Part Six July 19, 2016
His father stood behind the bellows, squeezing its handles together in a rhythmic pattern. Bran watched the flames in the furnace rise with each gush of air. The hypnotic flames danced before him like a friend who is honest so long as you do not turn your back to him. Sweat poured down his father’s upper body, staining the leather apron that covered the silver hairs of his chest. “I once hoped this would be a great day Bran,” his father said with honesty, “but I expected your mother and I to ride with you. Now you must go alone, and I am worried. So many years have past that I no longer can be sure what the land will be like.”
Bran shrugged his shoulders. He took the tongs in his father’s hand and dipped the horseshoe they held into a barrel. The hissing noise from the cooling iron distracted him for a moment. He watched the vapour rise as his father took out a wrapped parcel from one of the shop’s shelves.
“This should pay for your first year.” His father unwrapped a strange object that appeared to be made of silver. As Bran looked closer he could see twelve different holes in the middle of the anvil shaped object. The holes ranged in size beginning with the largest, and were connected by clips. “Observe,” his father said, taking the object from him.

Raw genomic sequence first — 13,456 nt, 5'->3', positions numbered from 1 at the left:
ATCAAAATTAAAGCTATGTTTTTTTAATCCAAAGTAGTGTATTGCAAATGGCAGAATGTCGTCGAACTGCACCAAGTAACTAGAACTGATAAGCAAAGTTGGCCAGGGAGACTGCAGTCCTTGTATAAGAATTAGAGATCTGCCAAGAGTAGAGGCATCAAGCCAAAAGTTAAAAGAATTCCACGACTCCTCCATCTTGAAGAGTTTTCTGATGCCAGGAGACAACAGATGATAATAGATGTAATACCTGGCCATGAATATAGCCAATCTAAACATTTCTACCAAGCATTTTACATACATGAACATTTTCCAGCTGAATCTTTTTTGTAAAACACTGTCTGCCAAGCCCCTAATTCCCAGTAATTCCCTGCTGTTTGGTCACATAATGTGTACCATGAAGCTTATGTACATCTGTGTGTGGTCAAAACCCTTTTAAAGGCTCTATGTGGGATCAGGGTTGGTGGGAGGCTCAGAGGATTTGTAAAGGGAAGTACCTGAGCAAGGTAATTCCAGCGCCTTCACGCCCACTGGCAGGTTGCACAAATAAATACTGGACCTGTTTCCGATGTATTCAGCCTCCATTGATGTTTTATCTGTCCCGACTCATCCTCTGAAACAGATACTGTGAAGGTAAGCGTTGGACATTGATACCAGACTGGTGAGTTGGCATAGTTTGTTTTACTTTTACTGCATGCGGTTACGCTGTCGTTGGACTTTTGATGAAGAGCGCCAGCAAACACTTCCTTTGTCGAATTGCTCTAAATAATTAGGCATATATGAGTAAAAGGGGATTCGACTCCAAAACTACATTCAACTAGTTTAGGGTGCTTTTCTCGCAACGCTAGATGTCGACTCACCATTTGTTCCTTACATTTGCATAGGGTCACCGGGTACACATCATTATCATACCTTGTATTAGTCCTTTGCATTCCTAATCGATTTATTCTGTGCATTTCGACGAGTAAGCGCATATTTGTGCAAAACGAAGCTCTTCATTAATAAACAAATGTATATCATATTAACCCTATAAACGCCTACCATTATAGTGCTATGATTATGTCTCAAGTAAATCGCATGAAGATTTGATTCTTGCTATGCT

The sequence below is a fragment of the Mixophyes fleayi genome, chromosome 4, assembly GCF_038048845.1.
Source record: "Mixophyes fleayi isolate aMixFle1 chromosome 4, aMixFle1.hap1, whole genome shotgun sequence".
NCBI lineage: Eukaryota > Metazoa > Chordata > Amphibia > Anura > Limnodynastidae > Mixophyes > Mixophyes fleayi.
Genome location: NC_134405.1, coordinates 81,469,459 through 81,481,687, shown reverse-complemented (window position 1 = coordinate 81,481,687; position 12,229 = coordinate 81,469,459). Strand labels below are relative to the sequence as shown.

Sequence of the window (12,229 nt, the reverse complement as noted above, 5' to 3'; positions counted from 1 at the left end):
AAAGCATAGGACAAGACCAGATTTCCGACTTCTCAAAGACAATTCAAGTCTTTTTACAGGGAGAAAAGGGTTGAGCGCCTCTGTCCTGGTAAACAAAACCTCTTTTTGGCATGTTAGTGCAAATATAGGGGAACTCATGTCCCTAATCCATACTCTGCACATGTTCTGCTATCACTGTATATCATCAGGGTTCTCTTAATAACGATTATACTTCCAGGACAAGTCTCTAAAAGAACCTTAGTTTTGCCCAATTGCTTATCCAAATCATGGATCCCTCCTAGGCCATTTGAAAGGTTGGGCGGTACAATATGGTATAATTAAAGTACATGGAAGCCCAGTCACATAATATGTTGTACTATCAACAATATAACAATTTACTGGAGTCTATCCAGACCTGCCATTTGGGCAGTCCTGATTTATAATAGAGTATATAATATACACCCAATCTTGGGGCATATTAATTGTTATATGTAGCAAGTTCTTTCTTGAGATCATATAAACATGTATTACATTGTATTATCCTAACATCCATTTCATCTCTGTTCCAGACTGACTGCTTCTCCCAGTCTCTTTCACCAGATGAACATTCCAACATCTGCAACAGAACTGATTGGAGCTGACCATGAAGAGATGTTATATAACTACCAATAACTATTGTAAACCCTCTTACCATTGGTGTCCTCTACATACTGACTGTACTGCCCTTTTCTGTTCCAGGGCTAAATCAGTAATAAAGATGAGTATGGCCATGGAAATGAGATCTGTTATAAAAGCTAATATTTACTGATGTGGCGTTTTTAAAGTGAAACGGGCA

His father pulled out a few horsetail hairs from a sack, next he opened a jar filled with a beige coloured gel. He covered his hands with the gel. By rubbing his hands together he covered the tail hairs. He slipped the hairs through the largest hole and then forced them through each consecutive hole until the last was reached. Bran watched intently as his father carefully manipulated the tail hairs through the smallest hole, over-and-over again creating a flexible yet stiff chord. “This is how the strings of a lute are made,” his father said with pride. “A Bard campus is always searching for more of these, because the students who finish their four years often steal them.” His father wiped his hands on a rag.
Forgetting he must leave, Bran inspected the device with great curiosity. “Why silver?”
“Silver doesn’t rust, and for some reason the glue won’t stick to its surface.” His father clasped his chin. “Be well Bran,” his father said, embracing him. Bran didn’t know how to react to his father’s embrace. He froze for a moment until his father began talking to him, telling him to follow Dampsen’s road to Cranny’s forest. To go east until he came to a narrow river called the Tye River, the Tye would lead him to the Bard campus. His father led him out the door.
Bran didn’t fully understand his father’s words; he only knew that he must leave his home.
He saw no one as he walked along Dampsen’s road. The farmers must still be tending to their animals inside the barns. He followed the road as it curved eastward toward Cranny’s Forest. As the sun heated the top of his thick crop of chestnut brown hair he looked down at the ground to avoid its glare, and so he missed the view of his homeland. It didn’t matter; he knew he had to force his thoughts away from familiarity and towards unfamiliarity. Within Cranny’s Forest he would be in unknown territory.